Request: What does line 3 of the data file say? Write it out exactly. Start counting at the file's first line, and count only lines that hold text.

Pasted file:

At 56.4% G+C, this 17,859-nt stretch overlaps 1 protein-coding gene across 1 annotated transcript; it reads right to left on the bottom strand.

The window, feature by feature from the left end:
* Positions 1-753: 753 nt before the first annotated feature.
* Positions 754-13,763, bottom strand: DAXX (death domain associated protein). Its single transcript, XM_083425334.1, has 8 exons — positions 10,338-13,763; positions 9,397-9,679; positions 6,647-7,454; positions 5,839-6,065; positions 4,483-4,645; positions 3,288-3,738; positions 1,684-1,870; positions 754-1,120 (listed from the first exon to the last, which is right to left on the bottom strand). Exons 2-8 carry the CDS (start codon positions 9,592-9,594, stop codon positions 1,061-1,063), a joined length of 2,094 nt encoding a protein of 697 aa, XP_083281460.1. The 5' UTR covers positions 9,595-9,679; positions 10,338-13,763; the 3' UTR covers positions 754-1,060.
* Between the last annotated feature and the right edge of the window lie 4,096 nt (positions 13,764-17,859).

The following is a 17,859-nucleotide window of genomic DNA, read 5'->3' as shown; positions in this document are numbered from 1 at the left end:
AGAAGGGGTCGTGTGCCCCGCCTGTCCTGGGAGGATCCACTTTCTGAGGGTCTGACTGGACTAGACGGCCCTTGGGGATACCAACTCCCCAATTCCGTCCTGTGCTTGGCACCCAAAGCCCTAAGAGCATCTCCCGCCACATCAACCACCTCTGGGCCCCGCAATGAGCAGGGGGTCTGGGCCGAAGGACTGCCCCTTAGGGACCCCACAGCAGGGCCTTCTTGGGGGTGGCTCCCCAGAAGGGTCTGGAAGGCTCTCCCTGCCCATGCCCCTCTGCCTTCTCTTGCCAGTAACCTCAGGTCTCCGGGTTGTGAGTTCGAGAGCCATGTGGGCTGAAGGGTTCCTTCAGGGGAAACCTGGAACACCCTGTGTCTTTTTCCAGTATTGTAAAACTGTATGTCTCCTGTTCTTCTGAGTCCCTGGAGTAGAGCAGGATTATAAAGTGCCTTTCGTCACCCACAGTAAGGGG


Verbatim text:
* Positions 1-753: 753 nt before the first annotated feature.